Home Business IOC announces inaugural slate of Olympic-licensed esports events

IOC announces inaugural slate of Olympic-licensed esports events


Auto racing is not an Olympic sport, but then again, neither are any esports. However, a “roadmap” produced by an IOC panel in February of recommendations for the next several years included sections on growing digital engagement and on encouraging the development of virtual sports. It appears the IOC is intent on doing just that, but it will start with something of a toe-dip into the virtual waters.

“The Olympic Virtual Series is a new, unique Olympic digital experience that aims to grow direct engagement with new audiences in the field of virtual sports,” IOC President Thomas Bach said in a statement. “It encourages sports participation and promotes the Olympic values, with a special focus on youth.”

According to the IOC, each OVS event is being run via coordination between a given sport’s IOC-recognized international federation and a corresponding gaming publisher. In the case of auto racing, contestants will play Gran Turismo, as agreed upon by manufacturer and Sony subsidiary Polyphony Digital and the International Automobile Federation (FIA).

The World Baseball Softball Confederation and Konami Digital Entertainment are teaming up to offer eBaseball Powerful Pro Baseball 2020, and the International Cycling Union (UCI) is working with Zwift Inc. to use its popular program, Zwift.

World Sailing has already developed a partnership with Virtual Regatta SAS for the latter’s Virtual Regatta simulator. For the World Rowing Federation’s entry, the IOC’s initial announcement listed, “Open format.”

The announcement did not say whether winners will receive any form of Olympic medals. The Washington Post has learned there will be prizes of some sort awarded for the OVS events. Organizers promise that many more details will be announced in the days ahead.

“The OVS is an exciting step forward for the virtual sports world and the Olympic Movement,” IOC official David Lappartient said in a statement.

The head of the organization’s Gaming Liaison Group (ELG), Lappartient informed international federations in October (per Inside the Games) that the IOC would not be recognizing any of the groups that have been created with the intention of serving as esports governing bodies. The IOC suggested in its announcement that it might be looking to establish its recognized international federations as esports governing bodies.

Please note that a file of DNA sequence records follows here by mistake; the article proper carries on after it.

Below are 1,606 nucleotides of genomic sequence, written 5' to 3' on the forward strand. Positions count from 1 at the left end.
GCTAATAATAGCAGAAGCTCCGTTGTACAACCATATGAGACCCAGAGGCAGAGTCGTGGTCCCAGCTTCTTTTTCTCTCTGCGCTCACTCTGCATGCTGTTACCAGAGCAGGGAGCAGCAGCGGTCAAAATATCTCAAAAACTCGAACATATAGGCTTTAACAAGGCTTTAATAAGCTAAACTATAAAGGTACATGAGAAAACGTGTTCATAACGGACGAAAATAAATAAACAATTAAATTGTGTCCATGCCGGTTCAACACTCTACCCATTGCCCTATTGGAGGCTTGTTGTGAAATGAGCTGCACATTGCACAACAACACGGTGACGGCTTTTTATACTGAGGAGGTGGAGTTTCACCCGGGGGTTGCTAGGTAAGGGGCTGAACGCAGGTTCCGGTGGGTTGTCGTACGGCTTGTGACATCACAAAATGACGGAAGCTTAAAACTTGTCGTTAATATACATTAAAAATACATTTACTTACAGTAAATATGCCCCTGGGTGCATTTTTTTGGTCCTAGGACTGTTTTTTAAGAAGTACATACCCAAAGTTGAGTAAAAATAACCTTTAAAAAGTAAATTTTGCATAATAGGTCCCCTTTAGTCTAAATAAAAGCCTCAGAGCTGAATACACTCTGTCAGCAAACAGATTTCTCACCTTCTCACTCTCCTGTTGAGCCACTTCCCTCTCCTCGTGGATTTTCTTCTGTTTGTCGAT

The OVS “supports the [federations] in further establishing virtual and simulated forms of sports as a discipline within their regulations and strategies,” the IOC stated.

Other sports federations that have expressed an interest in future OVS installments, per the IOC, include FIFA, as well as bodies that oversee basketball, tennis and taekwondo.

Helping produce and market the OVS will be DreamHack Sports Games, a Denmark-based company that runs sports simulation games. Previous DreamHack partners on virtual offerings include the NHL and golf’s European Tour.

IOC officials have been mulling the inclusion of video games at least as far back as 2017. In the meantime, real-life sports added in recent years with an eye toward attracting a younger audience include skateboarding, surfing and, debuting in 2024′s Paris Games, break dancing.

This year’s Summer Games, which will take place from July 23 to Aug. 8, are still officially called Tokyo 2020 after the coronavirus pandemic caused their postponement last year. The OVS is scheduled to unfold from May 13 to June 23.

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